Among the interesting trends I have been watching for most of the last two and a half years, and that has emerged over that period is the shift in consumer focus towards health, wellness and fitness. That includes the clothes we wear for those activities.
For most of us, exercise usually means going to the gym where we can find all of the equipment needed to pick and choose what to do in any given day. Based on my own personal observation in my own little corner of the world, that seems to mean that even as economy activity has increased, and community gyms are once again picking up capacity, people are also working out at home, and going outside to run, walk or ride. Some of this shift is being seen in the sales numbers over the last few months for many apparel and shoe manufacturers, and even in sales at retailers, including big-box stores and specialty shops like Foot Locker (FL).
That doesn’t mean that these businesses are out of the woods; foot traffic at most brick-and-mortar stores and malls, which has also been challenged by an increasing emphasis on e-commerce and direct-to consumer initiatives that started to gain momentum in 2019, generally remains significantly below pre-pandemic levels, which has put a lot of emphasis on these companies’ ability to rely on omnichannel marketing and distribution systems.
E-commerce has been one of a few different headwinds FL has been dealing with for a few years and has been lagging its competitors and even its suppliers. That includes big names like Nike Inc. (NKE) who are publicly working to drive direct-to-consumer relationships over traditional retail partners. FL’s specific reliance on NKE to stock its inventory has been signaled as a risk element, and for some have overshadowed FL’s intense capital investments in its own omnichannel marketing, sales and delivery that finally began to show positive growth in e-commerce in 2021, while management also put a lot of effort (and investment) into leveraging inventory management systems and supply chain management to increase productivity and efficiency.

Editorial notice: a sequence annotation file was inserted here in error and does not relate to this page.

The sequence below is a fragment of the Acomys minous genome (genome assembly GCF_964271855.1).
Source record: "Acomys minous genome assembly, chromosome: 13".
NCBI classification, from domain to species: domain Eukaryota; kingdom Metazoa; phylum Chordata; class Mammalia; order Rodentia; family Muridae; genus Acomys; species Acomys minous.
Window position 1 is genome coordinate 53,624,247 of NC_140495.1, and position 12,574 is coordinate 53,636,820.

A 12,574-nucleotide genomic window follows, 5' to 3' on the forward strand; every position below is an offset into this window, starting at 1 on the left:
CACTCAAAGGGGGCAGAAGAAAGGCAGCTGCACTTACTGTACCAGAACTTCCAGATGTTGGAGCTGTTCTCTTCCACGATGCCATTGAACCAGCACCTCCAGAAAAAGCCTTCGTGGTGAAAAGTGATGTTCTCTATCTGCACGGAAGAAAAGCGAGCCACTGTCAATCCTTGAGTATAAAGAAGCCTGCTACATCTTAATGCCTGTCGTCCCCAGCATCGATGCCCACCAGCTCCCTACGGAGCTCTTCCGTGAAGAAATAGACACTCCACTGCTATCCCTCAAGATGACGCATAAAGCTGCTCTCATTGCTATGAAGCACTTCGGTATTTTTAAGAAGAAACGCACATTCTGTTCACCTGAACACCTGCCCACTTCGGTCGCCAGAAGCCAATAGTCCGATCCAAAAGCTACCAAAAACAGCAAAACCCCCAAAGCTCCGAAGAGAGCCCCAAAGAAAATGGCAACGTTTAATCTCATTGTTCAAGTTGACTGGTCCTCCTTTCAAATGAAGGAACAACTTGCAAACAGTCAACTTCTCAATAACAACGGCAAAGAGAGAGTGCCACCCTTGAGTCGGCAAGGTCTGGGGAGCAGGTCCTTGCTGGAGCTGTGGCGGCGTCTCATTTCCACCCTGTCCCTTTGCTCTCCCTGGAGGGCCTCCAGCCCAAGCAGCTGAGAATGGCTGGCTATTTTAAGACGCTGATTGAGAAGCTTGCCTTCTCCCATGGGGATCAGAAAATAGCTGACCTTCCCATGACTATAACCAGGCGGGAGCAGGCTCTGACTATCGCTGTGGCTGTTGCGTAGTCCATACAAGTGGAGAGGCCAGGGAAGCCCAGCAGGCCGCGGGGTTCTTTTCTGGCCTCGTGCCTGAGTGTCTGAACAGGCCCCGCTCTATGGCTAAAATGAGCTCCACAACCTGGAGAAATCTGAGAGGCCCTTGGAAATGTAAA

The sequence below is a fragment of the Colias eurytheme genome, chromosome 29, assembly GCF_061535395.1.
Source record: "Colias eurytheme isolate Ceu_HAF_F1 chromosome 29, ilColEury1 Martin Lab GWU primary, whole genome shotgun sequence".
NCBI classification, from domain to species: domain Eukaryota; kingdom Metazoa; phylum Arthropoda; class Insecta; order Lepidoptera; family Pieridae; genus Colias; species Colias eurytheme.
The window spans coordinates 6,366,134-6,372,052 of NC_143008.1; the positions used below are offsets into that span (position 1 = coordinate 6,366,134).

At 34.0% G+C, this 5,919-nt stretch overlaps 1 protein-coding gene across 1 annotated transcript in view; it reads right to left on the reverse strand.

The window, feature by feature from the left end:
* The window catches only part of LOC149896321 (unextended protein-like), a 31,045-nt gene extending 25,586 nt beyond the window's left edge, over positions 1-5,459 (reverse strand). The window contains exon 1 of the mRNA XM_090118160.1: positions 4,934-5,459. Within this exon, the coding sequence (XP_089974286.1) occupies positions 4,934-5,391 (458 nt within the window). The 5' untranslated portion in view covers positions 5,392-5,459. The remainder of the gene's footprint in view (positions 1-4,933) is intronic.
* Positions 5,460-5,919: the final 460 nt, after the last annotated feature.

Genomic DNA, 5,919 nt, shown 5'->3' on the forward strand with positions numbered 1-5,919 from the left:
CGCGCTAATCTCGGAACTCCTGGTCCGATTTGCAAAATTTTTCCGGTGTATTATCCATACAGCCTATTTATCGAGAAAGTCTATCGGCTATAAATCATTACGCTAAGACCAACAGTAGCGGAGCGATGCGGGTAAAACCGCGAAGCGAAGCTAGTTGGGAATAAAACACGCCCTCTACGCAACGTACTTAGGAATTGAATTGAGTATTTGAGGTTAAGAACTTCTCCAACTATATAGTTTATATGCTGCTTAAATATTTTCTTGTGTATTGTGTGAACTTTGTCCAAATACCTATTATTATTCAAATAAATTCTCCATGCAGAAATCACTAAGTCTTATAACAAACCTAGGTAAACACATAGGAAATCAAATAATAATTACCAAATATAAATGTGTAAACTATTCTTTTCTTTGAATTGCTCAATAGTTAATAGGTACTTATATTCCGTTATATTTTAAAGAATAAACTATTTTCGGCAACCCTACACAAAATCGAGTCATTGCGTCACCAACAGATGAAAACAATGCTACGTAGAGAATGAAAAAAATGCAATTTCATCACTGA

While many of FL’s difficulties – decreasing mall foot traffic, supplier investments in competing, direct-to-consumer marketing channels in particular – have become, and are expected to continue to be long-term in nature, management’s efforts to develop their own omnichannel marketing programme and improve inventory and supply chain systems have helped FL improve a very solid fundamental profile consistently throughout most of the past two and half years and build a fortress-level balance sheet. The stock itself more than doubled in value from 2020 to 2021, driving from around $31 in October 2020 to a peak in May 2021 at nearly $67. Since then, the stock has dropped into a downward trend that really picked up momentum after the company’s March earnings report. Immediate market reactions to earnings are often exaggerated by investor perceptions of management comments about future prospects or expectations, and rising inflation rates to curb an accelerating economy aren’t expected help a company like FL. That begs the question of whether this latest extension of stock’s long-term, downward trend is another overreaction that contradicts the company’s fundamental strength? If so, the stock could be offering an even better value proposition than it has in the past. Let’s dive in.
Fundamental and Value Profile
Foot Locker, Inc. is a retailer of shoes and apparel. The Company operates through two segments: Athletic Stores and Direct-to-Customers. The Company is an athletic footwear and apparel retailer, which include businesses, such as include Foot Locker, Kids Foot Locker, Lady Foot Locker, Champs Sports, Footaction, Runners Point, Sidestep and SIX:02. The Direct-to-Customers segment is multi-branded and sells directly to customers through Internet and mobile sites and catalogs. The Direct-to-Customers segment operates the Websites for eastbay.com, final-score.com, eastbayteamsales.com and sp24.com. Additionally, this segment includes the Websites, both desktop and mobile, aligned with the brand names of its store banners (footlocker.com, ladyfootlocker.com, six02.com kidsfootlocker.com, champssports.com, footaction.com, footlocker.ca, footlocker.eu, runnerspoint.com and sidestep-shoes.com). FL has a current market cap of about $2.7 billion.